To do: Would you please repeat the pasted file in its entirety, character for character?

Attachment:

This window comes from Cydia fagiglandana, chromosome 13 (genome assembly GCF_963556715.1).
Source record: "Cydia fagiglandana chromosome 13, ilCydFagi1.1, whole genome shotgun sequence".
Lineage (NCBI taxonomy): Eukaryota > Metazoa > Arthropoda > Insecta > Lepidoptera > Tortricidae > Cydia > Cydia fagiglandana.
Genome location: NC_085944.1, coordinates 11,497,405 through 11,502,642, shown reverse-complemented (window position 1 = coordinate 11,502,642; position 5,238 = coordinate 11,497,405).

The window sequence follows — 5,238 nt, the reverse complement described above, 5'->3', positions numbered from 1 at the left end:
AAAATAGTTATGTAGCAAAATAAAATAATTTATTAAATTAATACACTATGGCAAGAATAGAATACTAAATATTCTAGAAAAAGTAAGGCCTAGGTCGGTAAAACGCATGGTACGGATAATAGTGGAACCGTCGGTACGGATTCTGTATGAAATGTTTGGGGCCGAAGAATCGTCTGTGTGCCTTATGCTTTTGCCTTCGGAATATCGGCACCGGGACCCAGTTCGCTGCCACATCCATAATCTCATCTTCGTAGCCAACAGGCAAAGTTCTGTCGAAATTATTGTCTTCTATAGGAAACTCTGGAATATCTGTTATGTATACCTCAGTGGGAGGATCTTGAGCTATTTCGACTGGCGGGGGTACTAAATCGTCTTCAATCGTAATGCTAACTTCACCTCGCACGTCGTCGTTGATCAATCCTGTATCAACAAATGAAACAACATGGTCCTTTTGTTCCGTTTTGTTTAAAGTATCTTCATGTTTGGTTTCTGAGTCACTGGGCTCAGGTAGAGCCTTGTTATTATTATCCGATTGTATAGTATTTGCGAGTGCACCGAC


This window comes from Cydia fagiglandana, chromosome 13 (genome assembly GCF_963556715.1).
Source record: "Cydia fagiglandana chromosome 13, ilCydFagi1.1, whole genome shotgun sequence".
Lineage (NCBI taxonomy): Eukaryota > Metazoa > Arthropoda > Insecta > Lepidoptera > Tortricidae > Cydia > Cydia fagiglandana.
Genome location: NC_085944.1, coordinates 11,497,405 through 11,502,642, shown reverse-complemented (window position 1 = coordinate 11,502,642; position 5,238 = coordinate 11,497,405).

The window sequence follows — 5,238 nt, the reverse complement described above, 5'->3', positions numbered from 1 at the left end:
AAAATAGTTATGTAGCAAAATAAAATAATTTATTAAATTAATACACTATGGCAAGAATAGAATACTAAATATTCTAGAAAAAGTAAGGCCTAGGTCGGTAAAACGCATGGTACGGATAATAGTGGAACCGTCGGTACGGATTCTGTATGAAATGTTTGGGGCCGAAGAATCGTCTGTGTGCCTTATGCTTTTGCCTTCGGAATATCGGCACCGGGACCCAGTTCGCTGCCACATCCATAATCTCATCTTCGTAGCCAACAGGCAAAGTTCTGTCGAAATTATTGTCTTCTATAGGAAACTCTGGAATATCTGTTATGTATACCTCAGTGGGAGGATCTTGAGCTATTTCGACTGGCGGGGGTACTAAATCGTCTTCAATCGTAATGCTAACTTCACCTCGCACGTCGTCGTTGATCAATCCTGTATCAACAAATGAAACAACATGGTCCTTTTGTTCCGTTTTGTTTAAAGTATCTTCATGTTTGGTTTCTGAGTCACTGGGCTCAGGTAGAGCCTTGTTATTATTATCCGATTGTATAGTATTTGCGAGTGCACCGAC